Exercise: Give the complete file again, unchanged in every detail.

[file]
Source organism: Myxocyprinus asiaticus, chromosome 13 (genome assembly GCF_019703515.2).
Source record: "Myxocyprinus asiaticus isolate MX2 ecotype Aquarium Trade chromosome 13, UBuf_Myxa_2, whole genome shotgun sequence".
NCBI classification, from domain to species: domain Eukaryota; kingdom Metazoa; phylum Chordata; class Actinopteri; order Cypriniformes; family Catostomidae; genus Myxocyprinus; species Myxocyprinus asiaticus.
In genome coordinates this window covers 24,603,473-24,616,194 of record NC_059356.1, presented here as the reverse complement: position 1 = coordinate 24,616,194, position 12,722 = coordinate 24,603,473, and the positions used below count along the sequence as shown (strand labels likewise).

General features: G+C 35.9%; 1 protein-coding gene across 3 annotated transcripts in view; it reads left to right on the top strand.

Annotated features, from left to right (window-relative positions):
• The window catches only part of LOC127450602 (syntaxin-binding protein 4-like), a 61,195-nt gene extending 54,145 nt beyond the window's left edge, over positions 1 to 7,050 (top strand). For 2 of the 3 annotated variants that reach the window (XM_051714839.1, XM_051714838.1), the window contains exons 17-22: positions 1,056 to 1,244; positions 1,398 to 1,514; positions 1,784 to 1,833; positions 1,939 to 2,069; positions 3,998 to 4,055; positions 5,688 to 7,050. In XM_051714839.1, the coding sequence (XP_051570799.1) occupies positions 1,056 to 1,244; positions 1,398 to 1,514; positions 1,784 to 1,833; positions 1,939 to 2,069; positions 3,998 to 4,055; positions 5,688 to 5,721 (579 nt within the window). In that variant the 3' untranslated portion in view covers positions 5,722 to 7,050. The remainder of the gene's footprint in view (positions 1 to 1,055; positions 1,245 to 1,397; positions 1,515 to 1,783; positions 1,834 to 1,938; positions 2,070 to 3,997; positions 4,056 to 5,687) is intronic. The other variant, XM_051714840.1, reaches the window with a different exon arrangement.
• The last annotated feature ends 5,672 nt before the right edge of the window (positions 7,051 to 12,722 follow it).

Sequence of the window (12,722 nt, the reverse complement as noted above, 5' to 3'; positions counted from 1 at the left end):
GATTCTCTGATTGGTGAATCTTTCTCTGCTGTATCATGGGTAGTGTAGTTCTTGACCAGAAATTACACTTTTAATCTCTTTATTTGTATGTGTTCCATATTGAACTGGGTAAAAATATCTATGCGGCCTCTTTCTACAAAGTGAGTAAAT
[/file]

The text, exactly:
Source organism: Myxocyprinus asiaticus, chromosome 13 (genome assembly GCF_019703515.2).
Source record: "Myxocyprinus asiaticus isolate MX2 ecotype Aquarium Trade chromosome 13, UBuf_Myxa_2, whole genome shotgun sequence".
NCBI classification, from domain to species: domain Eukaryota; kingdom Metazoa; phylum Chordata; class Actinopteri; order Cypriniformes; family Catostomidae; genus Myxocyprinus; species Myxocyprinus asiaticus.
In genome coordinates this window covers 24,603,473-24,616,194 of record NC_059356.1, presented here as the reverse complement: position 1 = coordinate 24,616,194, position 12,722 = coordinate 24,603,473, and the positions used below count along the sequence as shown (strand labels likewise).

General features: G+C 35.9%; 1 protein-coding gene across 3 annotated transcripts in view; it reads left to right on the top strand.

Annotated features, from left to right (window-relative positions):
• The window catches only part of LOC127450602 (syntaxin-binding protein 4-like), a 61,195-nt gene extending 54,145 nt beyond the window's left edge, over positions 1 to 7,050 (top strand). For 2 of the 3 annotated variants that reach the window (XM_051714839.1, XM_051714838.1), the window contains exons 17-22: positions 1,056 to 1,244; positions 1,398 to 1,514; positions 1,784 to 1,833; positions 1,939 to 2,069; positions 3,998 to 4,055; positions 5,688 to 7,050. In XM_051714839.1, the coding sequence (XP_051570799.1) occupies positions 1,056 to 1,244; positions 1,398 to 1,514; positions 1,784 to 1,833; positions 1,939 to 2,069; positions 3,998 to 4,055; positions 5,688 to 5,721 (579 nt within the window). In that variant the 3' untranslated portion in view covers positions 5,722 to 7,050. The remainder of the gene's footprint in view (positions 1 to 1,055; positions 1,245 to 1,397; positions 1,515 to 1,783; positions 1,834 to 1,938; positions 2,070 to 3,997; positions 4,056 to 5,687) is intronic. The other variant, XM_051714840.1, reaches the window with a different exon arrangement.
• The last annotated feature ends 5,672 nt before the right edge of the window (positions 7,051 to 12,722 follow it).

Sequence of the window (12,722 nt, the reverse complement as noted above, 5' to 3'; positions counted from 1 at the left end):
GATTCTCTGATTGGTGAATCTTTCTCTGCTGTATCATGGGTAGTGTAGTTCTTGACCAGAAATTACACTTTTAATCTCTTTATTTGTATGTGTTCCATATTGAACTGGGTAAAAATATCTATGCGGCCTCTTTCTACAAAGTGAGTAAAT